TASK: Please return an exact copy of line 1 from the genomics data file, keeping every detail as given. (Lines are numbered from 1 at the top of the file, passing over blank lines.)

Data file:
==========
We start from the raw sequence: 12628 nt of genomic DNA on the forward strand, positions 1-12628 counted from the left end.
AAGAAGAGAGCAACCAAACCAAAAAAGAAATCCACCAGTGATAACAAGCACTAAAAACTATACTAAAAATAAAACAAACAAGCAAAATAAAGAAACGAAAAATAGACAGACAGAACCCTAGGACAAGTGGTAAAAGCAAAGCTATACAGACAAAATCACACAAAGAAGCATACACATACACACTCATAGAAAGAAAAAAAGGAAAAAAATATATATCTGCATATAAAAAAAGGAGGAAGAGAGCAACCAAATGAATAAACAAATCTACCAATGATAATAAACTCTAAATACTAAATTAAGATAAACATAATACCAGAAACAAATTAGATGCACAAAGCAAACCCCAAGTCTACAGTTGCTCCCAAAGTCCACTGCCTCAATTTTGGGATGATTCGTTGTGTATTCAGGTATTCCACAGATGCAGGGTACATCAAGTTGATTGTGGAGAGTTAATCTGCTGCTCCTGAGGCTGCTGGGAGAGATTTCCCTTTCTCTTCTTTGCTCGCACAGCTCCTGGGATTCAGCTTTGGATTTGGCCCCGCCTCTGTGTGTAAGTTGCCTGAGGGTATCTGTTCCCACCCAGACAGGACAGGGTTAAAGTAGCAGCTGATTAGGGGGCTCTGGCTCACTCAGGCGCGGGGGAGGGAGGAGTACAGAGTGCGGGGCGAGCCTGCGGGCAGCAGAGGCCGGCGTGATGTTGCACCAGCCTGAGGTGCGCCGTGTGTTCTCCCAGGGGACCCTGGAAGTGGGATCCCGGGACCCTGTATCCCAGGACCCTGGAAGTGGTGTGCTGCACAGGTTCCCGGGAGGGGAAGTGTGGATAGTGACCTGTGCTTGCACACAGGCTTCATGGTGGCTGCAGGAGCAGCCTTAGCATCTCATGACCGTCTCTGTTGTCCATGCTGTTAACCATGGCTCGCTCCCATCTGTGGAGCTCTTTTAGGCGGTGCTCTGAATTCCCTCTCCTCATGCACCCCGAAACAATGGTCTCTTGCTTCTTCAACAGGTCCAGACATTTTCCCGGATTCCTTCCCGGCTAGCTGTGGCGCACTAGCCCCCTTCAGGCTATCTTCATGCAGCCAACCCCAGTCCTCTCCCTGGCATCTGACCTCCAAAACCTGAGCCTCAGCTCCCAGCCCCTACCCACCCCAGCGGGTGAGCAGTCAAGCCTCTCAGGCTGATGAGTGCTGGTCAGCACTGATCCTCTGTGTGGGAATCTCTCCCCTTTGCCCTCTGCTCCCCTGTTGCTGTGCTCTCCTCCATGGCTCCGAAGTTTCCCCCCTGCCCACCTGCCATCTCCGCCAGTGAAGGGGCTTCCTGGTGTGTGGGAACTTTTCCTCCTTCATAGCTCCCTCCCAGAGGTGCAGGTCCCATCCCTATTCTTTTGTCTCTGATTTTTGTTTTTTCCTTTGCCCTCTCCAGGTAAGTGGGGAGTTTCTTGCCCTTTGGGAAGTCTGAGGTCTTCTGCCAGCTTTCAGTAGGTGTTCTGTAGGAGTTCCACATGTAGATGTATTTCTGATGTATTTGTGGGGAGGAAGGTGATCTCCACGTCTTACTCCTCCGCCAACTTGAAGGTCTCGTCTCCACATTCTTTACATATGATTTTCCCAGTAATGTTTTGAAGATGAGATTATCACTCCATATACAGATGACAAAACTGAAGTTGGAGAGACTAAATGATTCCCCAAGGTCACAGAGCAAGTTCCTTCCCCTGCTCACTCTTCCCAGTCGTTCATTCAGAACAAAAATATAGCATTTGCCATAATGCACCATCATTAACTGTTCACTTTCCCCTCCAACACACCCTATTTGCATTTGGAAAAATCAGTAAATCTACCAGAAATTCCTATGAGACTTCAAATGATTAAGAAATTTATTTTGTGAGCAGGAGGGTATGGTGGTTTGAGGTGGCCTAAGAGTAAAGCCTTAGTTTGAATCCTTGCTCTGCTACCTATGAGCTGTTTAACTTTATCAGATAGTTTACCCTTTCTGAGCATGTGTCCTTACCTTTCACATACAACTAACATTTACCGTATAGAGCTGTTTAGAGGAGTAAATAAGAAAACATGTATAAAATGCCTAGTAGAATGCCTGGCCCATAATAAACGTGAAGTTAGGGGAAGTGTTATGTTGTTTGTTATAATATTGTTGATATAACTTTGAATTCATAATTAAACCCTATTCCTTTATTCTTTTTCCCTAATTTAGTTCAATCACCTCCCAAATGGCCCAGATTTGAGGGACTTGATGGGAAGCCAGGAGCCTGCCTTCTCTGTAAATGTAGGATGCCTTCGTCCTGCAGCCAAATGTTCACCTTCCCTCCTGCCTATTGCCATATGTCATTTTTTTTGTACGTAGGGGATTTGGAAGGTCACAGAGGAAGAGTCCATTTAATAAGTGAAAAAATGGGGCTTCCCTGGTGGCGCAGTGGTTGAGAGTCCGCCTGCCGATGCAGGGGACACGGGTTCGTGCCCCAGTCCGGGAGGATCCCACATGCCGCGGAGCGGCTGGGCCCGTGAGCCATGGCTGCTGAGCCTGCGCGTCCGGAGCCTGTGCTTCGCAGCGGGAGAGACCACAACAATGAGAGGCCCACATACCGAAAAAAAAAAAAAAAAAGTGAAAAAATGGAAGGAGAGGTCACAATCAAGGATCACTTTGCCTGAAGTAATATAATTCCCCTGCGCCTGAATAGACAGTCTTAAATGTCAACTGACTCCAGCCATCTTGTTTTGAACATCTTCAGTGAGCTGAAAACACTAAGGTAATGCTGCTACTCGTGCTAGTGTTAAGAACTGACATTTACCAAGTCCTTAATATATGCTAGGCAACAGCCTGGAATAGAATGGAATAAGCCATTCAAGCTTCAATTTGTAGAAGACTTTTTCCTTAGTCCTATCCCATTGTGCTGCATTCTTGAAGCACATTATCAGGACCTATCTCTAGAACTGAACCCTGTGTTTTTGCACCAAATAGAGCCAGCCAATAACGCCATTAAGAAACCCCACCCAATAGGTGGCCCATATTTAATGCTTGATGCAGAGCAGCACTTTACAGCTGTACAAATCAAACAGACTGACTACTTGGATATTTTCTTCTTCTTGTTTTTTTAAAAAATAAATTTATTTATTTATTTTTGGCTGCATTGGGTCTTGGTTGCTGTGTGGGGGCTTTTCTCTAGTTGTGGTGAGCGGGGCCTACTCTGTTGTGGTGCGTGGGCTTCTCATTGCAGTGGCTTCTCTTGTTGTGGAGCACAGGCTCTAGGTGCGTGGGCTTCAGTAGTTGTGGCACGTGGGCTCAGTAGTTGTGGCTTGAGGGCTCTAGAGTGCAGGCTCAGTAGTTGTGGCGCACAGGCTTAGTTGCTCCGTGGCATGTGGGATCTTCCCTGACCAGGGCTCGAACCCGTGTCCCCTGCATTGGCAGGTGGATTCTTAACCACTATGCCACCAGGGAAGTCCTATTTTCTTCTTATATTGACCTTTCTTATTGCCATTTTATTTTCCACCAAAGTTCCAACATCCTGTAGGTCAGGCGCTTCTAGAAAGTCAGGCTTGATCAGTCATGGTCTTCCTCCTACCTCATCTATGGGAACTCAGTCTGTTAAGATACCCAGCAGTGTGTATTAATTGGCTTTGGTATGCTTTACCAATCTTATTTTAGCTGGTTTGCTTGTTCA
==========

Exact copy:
We start from the raw sequence: 12628 nt of genomic DNA on the forward strand, positions 1-12628 counted from the left end.